High Court of Justice (HCJ) 5165/15 Qassem et al the officer in charge of issuing permits in land seized for military purposes
Petition Submission Date: 26.7.2015
In July 1979, the IDF issued a secret seizure order designed to enable the expansion of the Beit El settlement through the seizure of lands belonging to the residents of the Palestinian village Dura al-Qar’. The seizure order was issued while the High Court of Justice was discussing the Elon Moreh case, which outlawed the practice accepted in the 1970s of military seizure for the purposes of establishing illegal settlements.
The current petition is a result of the petition filed regarding the demolition of the illegal structure of the Dreinoff complex. As part of that petition, the petitioners, represented by Yesh Din, demanded the annulment of seizure order 23/79T, which permitted the army to seize lands the private contractor Dreinoff had invaded – a ploy to circumvent the fact that houses cannot be built on lands seized by the army. The High Court of Justice didn’t see any reason to discuss the demand in light of the fact that the State undertook to evacuate the structure.
Nonetheless, after the High Court of Justice instructed the evacuation of the the structures, the Civil Administration began an accelerated proceeding to retroactively authorize the construction, despite the court ruling. Yesh Din submitted a series of objections to the set of directives issued by the Civil Administration and demanded the prohibition on construction in the area. When the Civil Administration rejected the July 2015 objections, Yesh Din petitioned the High Court. The petition specified that this is private Palestinian property and that military seizure cannot serve private construction, but rather only urgent military purposes.
In its response, the State claimed that the purpose of the seizure was “realizing the potential of the settlements, designed to preserve the motivations behind its establishment,” and that “the said land constitutes an integral part of the settlement of Beit El,” even though no legal structure was built there during the period it was under seizure. The State also claimed that the petition was submitted with a significant delay (while diminishing the importance of the fact that the seizure order was concealed from the residents), and that the area seized is currently located within the fenced off borders of Beit El.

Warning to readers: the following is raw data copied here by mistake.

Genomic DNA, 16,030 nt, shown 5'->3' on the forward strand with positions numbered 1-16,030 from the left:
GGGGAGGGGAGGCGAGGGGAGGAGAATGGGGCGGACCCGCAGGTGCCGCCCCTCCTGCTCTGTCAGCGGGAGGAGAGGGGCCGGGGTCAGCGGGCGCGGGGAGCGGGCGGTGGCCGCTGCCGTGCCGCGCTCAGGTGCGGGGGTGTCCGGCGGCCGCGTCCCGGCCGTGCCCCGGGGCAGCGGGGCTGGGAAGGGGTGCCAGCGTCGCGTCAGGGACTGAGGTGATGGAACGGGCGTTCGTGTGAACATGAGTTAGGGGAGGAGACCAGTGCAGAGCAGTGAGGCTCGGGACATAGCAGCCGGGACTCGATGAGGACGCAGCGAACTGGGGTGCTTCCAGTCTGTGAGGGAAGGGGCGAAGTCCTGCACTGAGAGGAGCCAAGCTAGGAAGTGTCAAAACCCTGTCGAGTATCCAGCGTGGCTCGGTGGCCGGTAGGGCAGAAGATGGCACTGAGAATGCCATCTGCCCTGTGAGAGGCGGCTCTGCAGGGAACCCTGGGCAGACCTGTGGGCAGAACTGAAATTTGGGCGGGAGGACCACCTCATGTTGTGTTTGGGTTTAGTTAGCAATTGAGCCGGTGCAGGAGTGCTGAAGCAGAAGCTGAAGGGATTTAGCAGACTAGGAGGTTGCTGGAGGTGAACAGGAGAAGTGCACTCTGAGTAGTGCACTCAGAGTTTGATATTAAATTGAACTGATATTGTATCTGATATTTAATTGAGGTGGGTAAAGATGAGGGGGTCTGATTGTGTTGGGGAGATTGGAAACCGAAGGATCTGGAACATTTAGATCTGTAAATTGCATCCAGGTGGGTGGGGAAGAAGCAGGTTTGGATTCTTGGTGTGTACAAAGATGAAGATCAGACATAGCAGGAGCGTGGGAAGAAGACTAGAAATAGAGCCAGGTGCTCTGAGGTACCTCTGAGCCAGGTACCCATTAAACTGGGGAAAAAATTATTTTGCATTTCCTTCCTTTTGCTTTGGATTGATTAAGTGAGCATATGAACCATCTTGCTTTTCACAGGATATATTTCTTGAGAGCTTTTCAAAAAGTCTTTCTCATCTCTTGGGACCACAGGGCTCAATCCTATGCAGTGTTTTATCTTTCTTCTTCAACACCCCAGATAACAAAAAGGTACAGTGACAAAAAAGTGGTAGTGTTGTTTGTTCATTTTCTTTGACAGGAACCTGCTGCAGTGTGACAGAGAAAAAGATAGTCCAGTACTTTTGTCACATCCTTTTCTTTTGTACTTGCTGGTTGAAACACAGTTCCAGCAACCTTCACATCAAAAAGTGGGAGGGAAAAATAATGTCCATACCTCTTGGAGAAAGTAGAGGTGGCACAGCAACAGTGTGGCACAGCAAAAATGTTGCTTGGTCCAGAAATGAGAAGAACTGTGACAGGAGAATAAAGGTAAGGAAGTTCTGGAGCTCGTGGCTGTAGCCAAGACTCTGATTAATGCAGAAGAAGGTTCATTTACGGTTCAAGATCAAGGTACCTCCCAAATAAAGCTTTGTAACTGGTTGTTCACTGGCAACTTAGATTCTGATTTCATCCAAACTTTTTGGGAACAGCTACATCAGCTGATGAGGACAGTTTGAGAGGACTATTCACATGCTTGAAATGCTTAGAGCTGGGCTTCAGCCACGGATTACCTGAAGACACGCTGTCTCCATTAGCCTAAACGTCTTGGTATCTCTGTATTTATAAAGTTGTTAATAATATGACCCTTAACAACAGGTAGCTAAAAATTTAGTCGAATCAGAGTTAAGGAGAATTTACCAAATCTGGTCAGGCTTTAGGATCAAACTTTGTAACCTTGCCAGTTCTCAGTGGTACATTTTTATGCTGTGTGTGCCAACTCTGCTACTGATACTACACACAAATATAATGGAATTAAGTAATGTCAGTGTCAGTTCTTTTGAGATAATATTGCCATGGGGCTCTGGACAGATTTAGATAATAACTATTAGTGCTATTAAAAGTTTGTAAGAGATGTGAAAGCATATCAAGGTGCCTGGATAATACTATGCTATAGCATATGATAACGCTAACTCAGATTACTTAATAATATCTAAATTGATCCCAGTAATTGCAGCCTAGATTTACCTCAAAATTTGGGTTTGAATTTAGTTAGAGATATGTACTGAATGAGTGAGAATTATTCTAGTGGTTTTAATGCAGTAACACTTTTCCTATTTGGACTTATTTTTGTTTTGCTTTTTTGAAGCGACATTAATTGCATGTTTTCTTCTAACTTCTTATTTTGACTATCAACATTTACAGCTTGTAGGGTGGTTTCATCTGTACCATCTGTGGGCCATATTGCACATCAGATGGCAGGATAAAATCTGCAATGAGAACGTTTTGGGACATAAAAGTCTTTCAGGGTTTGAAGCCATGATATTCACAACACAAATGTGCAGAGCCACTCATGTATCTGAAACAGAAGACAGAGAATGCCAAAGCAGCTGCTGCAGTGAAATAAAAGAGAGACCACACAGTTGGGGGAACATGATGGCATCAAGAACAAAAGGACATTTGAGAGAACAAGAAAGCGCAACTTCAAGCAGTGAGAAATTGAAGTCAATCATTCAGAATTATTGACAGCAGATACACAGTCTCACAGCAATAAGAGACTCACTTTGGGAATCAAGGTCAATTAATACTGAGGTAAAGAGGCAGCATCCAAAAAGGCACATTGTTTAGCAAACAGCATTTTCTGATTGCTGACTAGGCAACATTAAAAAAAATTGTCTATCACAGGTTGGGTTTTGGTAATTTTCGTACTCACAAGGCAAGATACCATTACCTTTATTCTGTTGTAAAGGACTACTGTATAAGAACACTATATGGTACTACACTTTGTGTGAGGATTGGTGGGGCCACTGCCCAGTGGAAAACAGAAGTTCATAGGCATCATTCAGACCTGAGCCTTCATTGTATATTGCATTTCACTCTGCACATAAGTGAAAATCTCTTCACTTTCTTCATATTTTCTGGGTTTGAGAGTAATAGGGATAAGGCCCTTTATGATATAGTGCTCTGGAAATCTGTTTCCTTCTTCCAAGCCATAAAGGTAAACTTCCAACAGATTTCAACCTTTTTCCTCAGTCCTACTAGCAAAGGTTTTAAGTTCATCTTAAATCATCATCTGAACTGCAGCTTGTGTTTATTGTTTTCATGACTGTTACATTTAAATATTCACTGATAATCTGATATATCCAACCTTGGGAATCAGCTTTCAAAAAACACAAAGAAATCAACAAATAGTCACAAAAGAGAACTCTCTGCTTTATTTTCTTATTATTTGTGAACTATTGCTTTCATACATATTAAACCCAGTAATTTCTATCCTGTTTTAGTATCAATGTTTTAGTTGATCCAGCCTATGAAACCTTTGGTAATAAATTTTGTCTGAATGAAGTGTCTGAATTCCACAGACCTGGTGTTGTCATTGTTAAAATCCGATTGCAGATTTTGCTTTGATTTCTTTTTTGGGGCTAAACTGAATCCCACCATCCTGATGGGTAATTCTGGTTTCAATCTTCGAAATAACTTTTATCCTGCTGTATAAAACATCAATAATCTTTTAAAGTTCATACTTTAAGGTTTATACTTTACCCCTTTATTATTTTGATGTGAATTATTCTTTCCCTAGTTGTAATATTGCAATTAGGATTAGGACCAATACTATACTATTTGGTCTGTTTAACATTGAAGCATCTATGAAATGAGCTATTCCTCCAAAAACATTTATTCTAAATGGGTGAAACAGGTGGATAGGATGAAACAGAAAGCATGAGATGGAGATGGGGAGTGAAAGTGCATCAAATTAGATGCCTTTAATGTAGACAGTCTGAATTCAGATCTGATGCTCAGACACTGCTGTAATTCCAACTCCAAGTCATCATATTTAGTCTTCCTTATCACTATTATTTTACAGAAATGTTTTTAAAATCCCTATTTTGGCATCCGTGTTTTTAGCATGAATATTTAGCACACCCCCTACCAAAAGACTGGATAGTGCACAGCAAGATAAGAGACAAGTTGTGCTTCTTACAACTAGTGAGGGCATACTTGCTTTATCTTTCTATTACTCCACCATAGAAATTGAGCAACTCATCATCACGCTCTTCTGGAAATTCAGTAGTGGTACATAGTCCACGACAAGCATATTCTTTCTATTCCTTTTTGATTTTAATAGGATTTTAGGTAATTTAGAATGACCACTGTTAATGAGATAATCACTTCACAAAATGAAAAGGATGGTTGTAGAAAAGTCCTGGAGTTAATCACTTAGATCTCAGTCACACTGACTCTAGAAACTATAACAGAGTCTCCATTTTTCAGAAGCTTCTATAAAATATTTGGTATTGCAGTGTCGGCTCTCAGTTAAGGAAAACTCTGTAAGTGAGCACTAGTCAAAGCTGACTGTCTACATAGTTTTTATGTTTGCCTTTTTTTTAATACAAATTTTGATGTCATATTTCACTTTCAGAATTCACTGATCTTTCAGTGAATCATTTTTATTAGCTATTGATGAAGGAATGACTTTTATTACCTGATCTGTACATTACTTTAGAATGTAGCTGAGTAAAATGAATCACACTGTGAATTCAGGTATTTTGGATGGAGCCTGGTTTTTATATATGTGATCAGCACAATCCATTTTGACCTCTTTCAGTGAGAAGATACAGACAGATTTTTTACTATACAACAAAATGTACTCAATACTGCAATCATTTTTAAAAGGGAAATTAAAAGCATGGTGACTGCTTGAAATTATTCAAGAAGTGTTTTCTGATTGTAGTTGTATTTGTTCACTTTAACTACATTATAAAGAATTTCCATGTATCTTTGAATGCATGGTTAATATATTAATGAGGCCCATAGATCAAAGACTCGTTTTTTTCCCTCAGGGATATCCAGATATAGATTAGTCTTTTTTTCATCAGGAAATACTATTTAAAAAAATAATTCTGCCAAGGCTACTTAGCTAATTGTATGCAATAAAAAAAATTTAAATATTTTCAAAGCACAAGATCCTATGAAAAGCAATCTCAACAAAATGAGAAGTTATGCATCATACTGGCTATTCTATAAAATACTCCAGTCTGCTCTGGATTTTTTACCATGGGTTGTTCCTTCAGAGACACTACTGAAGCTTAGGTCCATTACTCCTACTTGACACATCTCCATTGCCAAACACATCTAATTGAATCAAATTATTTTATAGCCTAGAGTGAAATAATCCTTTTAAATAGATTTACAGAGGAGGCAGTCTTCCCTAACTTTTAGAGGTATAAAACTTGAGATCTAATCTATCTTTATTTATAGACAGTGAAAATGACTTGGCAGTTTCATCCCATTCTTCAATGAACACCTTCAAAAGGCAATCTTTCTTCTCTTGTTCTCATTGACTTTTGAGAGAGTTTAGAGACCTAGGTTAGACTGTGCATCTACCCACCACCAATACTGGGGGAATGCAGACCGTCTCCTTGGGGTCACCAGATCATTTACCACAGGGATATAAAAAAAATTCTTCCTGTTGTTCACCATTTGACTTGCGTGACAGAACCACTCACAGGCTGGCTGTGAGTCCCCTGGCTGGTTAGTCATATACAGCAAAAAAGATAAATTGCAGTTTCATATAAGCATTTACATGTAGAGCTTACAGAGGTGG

Following the petition in June 2017, the State decided to freeze the guidelines designed to allow the construction within the seizure order in Beit El, where the Dreinoff Houses had been built. However, the State Attorney notified that it is examining the advancement of construction on state land in Beit El. In Yesh Din’s response to this decision, the organization claimed that by doing so, the State is choosing to freeze the guidelines, leaving an illegal situation in place, and as such it must be annulled since it constitutes illegal use of the petitioners’ private property. It also claimed that the State has no justification on security grounds, certainly not urgent or necessary ones, for damaging the petitioners’ property and allowing civilian construction in the said territory.
In September 2017, following the State’s notification that the plan would be frozen, the High Court of Justice ruled to dismiss the petition without discussing annulment of the seizure order. “The decision by State respondents to freeze the aforesaid advancement of the instructions altered the factual and judicial status. In effect, it rendered the issues in the petition – which include questions regarding international law – theoretical,” Supreme Court President Miriam Naor wrote in her ruling. “As a rule, the Court is not obligated to address a theoretical petition, even if the matter raises fundamental legal issues of importance, and even if it was at first practically relevant. This is the situation in our case.”
Petition Status: Dismissed. The State is obligated to pay expenses totaling 10,000 ILS.